Copyright © 2018 Elsevier Inc. All rights reserved.
Mammalian cell cytoplasmic RNA stress granules are induced during various conditions of stress and are strongly associated with regulation of host mRNA translation. Several viruses induce stress granules during the course of infection, but the exact function of these structures during virus replication is not well understood. In this study, we showed that respiratory syncytial virus (RSV) induced host stress granules in epithelial cells during the course of infection. We also showed that stress granules are distinct from cytoplasmic viral inclusion bodies and that the RNA binding protein HuR, normally found in stress granules, also localized to viral inclusion bodies during infection. Interestingly, we demonstrated that infected cells containing stress granules also contained more RSV protein than infected cells that did not form inclusion bodies. To address the role of stress granule formation in RSV infection, we generated a stable epithelial cell line with reduced expression of the Ras-GAP SH3 domain-binding protein (G3BP) that displayed an inhibited stress granule response. Surprisingly, RSV replication was impaired in these cells compared to its replication in cells with intact G3BP expression. In contrast, knockdown of HuR by RNA interference did not affect stress granule formation or RSV replication. Finally, using RNA probes specific for RSV genomic RNA, we found that viral RNA predominantly localized to viral inclusion bodies but a small percentage also interacted with stress granules during infection. These results suggest that RSV induces a host stress granule response and preferentially replicates in host cells that have committed to a stress response.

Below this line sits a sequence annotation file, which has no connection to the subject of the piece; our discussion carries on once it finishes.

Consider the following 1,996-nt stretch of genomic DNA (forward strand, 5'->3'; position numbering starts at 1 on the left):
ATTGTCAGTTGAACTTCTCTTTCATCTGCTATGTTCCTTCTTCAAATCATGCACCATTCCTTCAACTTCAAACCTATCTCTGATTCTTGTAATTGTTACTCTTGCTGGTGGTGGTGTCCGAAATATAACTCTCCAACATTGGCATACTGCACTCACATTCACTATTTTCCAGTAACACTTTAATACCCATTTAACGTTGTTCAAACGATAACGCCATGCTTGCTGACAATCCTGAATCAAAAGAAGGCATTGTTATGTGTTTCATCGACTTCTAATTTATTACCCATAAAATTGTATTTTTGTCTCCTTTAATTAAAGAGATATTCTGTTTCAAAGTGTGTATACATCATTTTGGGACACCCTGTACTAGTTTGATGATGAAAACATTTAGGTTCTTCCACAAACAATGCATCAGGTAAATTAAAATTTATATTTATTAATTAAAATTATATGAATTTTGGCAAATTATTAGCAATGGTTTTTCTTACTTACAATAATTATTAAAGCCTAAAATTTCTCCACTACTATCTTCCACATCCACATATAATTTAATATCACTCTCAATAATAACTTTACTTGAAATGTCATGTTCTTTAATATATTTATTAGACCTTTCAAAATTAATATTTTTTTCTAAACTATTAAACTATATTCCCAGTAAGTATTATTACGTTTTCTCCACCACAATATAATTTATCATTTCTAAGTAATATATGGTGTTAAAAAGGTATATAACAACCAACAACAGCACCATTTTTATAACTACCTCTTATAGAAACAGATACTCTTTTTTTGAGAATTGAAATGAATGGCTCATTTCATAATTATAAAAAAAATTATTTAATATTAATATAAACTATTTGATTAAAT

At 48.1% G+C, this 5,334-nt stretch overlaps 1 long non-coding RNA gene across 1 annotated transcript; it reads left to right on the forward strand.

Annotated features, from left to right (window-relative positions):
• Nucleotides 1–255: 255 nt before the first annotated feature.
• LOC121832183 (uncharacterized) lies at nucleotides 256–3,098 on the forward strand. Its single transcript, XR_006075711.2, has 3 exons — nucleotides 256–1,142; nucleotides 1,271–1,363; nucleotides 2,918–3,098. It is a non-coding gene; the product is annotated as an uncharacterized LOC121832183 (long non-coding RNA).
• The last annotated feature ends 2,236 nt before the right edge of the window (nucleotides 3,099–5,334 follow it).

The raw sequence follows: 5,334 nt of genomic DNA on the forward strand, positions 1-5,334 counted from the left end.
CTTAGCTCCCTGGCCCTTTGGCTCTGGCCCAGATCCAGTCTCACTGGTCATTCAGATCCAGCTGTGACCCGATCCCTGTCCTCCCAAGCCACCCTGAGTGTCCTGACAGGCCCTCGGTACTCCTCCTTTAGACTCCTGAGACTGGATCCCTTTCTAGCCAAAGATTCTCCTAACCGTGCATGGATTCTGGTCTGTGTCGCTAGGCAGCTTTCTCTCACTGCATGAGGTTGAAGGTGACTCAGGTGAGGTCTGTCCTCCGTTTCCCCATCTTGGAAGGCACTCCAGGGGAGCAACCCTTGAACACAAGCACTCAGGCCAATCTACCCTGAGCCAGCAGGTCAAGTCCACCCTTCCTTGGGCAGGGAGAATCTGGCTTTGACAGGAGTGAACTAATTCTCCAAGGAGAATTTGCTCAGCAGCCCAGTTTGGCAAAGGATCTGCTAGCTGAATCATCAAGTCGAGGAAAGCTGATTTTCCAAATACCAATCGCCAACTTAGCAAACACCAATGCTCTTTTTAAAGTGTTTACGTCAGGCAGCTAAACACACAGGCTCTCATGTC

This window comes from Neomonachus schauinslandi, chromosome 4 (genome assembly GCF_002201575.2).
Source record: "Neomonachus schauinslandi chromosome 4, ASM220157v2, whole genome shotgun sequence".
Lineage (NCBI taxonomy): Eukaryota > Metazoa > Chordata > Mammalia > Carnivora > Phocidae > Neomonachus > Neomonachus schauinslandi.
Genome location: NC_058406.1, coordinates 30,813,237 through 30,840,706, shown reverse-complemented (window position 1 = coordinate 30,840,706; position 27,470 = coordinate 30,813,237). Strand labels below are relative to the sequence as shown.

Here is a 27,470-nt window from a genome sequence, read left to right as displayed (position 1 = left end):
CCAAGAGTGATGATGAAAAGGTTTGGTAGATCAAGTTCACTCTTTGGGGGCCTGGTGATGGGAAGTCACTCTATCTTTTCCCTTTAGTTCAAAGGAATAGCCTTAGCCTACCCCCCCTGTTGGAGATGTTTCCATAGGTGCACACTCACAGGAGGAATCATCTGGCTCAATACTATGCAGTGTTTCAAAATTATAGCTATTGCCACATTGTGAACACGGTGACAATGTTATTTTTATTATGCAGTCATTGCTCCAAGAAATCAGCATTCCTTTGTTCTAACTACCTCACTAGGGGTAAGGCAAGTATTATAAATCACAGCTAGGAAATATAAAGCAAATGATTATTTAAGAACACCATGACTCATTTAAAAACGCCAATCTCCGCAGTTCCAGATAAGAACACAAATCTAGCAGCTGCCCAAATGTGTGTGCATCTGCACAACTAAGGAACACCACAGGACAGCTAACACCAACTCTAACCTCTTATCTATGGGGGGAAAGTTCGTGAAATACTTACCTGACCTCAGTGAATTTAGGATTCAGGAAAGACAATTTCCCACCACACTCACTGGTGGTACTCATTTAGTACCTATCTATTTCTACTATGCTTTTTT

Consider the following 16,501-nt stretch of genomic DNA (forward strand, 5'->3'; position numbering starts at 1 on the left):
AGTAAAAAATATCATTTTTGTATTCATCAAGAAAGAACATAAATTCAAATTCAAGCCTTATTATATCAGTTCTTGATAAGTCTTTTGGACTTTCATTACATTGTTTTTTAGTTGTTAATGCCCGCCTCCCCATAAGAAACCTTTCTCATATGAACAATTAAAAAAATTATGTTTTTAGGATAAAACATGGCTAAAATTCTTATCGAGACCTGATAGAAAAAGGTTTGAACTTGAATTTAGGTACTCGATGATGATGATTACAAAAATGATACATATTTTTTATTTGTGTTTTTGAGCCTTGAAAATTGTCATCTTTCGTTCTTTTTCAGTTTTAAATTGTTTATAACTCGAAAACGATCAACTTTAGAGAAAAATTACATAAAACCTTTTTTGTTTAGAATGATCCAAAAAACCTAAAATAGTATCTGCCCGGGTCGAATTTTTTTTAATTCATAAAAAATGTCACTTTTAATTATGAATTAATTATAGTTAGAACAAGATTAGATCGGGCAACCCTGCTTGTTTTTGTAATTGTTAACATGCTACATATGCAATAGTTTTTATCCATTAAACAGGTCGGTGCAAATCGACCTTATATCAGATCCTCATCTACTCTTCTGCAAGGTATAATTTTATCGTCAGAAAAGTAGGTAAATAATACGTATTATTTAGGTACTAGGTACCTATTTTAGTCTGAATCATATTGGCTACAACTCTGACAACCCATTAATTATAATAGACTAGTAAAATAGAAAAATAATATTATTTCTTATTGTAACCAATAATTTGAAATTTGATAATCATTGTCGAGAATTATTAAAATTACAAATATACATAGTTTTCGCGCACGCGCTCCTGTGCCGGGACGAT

BACKGROUND - The checkpoint with forkhead-associated domain and RING-finger domain (CHFR) is a mitotic checkpoint protein with tumor-suppressor functions. In this study, the authors investigated the epigenetic and genetic mechanisms that regulate CHFR expression in esophageal adenocarcinomas (EACs).